The Grey: Movie Review

Director: Joe Carnahan
Genre: Action, Thriller

Synopsis: Watch Liam Neeson as an unlikely hero who is forced to lead agroupofroughneck guys in their fight to survive and return home when their plane crashes into the remote Alaskan wilderness. Battling injuries and merciless weather, the men must escape the icy elements – and a vicious pack of rogue wolves on the hunt – before their time runs out.
Review: This is a story about a bunch of men who work for an oil company and land up being chased by a pack of ferocious wolves. Boom! Sorry for giving away the plot in the first line of my review but this film isn’t for the faint-hearted. Although it’s fairly watchable and not the kind that gives one sleepless nights, one definitely needs to have oodles of patience or should be looking for a reason to hold onto the love of their lives, if they desire to brave this 117 minute film. Yes, there’s ample scope for cuddling one another especially when all you see are the wolves eyes twinkling in the dark.
Okay, you get the drift. The film starts on a very bumpy note and twenty minutes into the film, a plane carrying an oil company’s employees has crashed and stranded its survivors in Alaska. Our hero, John Ottway (Liam Neeson) is all over the place trying to help survivors orient themselves. He and some others are thinking of how to escape but to their horror they discover that they’re being hounded by wolves who refuse to let any of them live in peace and, the audience for that matter (most of whom are dreading to seeing wolves chase men and hear them howl into the night). The film on the surface centers around how these men escape the wolves in these inhuman conditions but there’s more to the film than just a chase between the men and the wolves.
The first half of the film is interesting enough to grab your attention, despite its morbid touch. But after the interval, it becomes like a countdown which leaves you eager for the climax. Just when you start enjoying the banter of the last two survivors, you’re subjected to yet another chase! From blood stained streams to the survivors hiding the bodies of the deceased (so the wolves can’t sniff them), men gobbling wolf meat and beheading it too! This film indeed has it all! Thankfully, this is not the kind of film where the scenes are exceedingly gruesome and make one feel like barfing. 

Apart from glorifying the hero, Neeson’s character has been written well. He seems to be escaping something and wants to harm himself. He’s mourning the death or separation of his wife who keeps whispering “Don’t be afraid”. Yes, that’s all we’re told about his wife. The film also touches upon the miserable working conditions of the oil men and how they miss their loved ones. This is depicted very well in one of the later scenes when Neeson gazes at the photos in his colleague’s wallets. There are also some who are merely drifting along as their lives lack any meaning, clearly in distress and could be drowning themselves in alcohol or immersing themselves in work. This thought is echoed by Frank Grillo’s dialogue, “What do I have to go back to?” when he gives up, saying, he wants to ‘rest’ and you notice that his character lacks the will to save himself.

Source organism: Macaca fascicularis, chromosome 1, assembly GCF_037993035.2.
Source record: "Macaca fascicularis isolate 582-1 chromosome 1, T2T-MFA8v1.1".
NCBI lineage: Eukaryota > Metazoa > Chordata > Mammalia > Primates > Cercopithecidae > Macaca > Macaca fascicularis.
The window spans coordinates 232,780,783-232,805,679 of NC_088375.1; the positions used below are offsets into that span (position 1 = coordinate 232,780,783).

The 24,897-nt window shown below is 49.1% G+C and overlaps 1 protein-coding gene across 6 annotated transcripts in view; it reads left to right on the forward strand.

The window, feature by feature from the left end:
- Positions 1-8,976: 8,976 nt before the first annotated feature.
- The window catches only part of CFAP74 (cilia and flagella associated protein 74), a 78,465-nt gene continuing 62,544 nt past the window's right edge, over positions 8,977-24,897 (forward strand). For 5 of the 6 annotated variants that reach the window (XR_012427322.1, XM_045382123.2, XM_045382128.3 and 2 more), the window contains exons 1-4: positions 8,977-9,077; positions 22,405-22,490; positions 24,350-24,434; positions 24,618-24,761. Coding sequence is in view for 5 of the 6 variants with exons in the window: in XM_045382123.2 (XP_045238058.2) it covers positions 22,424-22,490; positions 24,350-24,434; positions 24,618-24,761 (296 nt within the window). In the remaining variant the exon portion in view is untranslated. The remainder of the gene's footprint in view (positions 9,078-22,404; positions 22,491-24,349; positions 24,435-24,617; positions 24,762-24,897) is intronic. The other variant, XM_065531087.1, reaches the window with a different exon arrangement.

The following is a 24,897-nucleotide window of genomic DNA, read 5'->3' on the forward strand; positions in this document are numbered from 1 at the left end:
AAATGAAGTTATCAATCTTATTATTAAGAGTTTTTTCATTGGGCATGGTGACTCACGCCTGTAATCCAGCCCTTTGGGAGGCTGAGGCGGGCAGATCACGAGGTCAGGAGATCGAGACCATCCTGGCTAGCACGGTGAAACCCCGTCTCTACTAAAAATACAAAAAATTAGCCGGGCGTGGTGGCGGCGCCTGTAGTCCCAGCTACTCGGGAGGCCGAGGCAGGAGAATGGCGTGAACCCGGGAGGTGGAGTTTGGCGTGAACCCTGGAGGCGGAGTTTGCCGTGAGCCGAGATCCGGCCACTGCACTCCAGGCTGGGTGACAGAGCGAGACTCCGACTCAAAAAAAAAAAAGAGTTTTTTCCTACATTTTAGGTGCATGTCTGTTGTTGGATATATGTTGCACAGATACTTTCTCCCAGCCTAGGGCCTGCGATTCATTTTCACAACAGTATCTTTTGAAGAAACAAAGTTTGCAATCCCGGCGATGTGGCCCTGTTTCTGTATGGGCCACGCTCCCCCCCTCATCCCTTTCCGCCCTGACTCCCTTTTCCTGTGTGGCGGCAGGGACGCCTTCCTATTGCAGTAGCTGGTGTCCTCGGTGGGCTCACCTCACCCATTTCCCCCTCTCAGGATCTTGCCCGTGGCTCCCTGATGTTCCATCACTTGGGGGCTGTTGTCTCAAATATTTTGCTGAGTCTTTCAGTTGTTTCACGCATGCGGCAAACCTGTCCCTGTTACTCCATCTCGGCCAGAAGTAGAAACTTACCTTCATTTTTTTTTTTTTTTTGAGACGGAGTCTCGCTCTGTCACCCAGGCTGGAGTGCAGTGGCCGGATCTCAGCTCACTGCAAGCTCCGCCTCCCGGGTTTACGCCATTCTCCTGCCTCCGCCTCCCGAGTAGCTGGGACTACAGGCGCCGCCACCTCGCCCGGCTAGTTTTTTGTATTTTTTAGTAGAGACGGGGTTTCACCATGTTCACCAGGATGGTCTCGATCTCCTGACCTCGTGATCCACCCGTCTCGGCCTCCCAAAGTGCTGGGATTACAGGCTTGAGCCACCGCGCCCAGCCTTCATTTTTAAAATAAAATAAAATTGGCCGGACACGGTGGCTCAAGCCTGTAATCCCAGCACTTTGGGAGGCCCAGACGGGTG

Joe Carnahan has very successfully captured the human element and this makes it easy for the viewer to empathize with the protagonists. Some of the film’s strengths lie in its gripping plot which will get many takers. Also in it’s brutal realism and lastly, the dialogues which stand out  – especially when the protagonists are interacting, the camaraderie they share is evident.  You can look forward to scenes loaded with dark humour, for instance when they wish wolves were herbivores! The film boasts of a brilliant ensemble cast, all of whom have made their mark.

Of course, this film has abundant scenes which will make your heart pound like the one where Dermot Mulroney is attempting to traverse a river when his spectacles fall, after which he loses his balance and lands in a dense mass of branches. Before you know it he’s at the mercy of the wolves!
But what’s commendable about the film is that it refrained itself from unnecessary drama which is often the case in a film featuring man-eaters and is a trap the director could have easily fallen into. The film may be critically acclaimed but Indian audiences will have a tough time digesting such a film because this one doesn’t have any frills attached to it and tells it as it is.
Verdict: If the thought of getting goose bumps excites you or if you’re looking forward to a realistic thriller, this one’s definitely worth a watch.

Kanika Rajani

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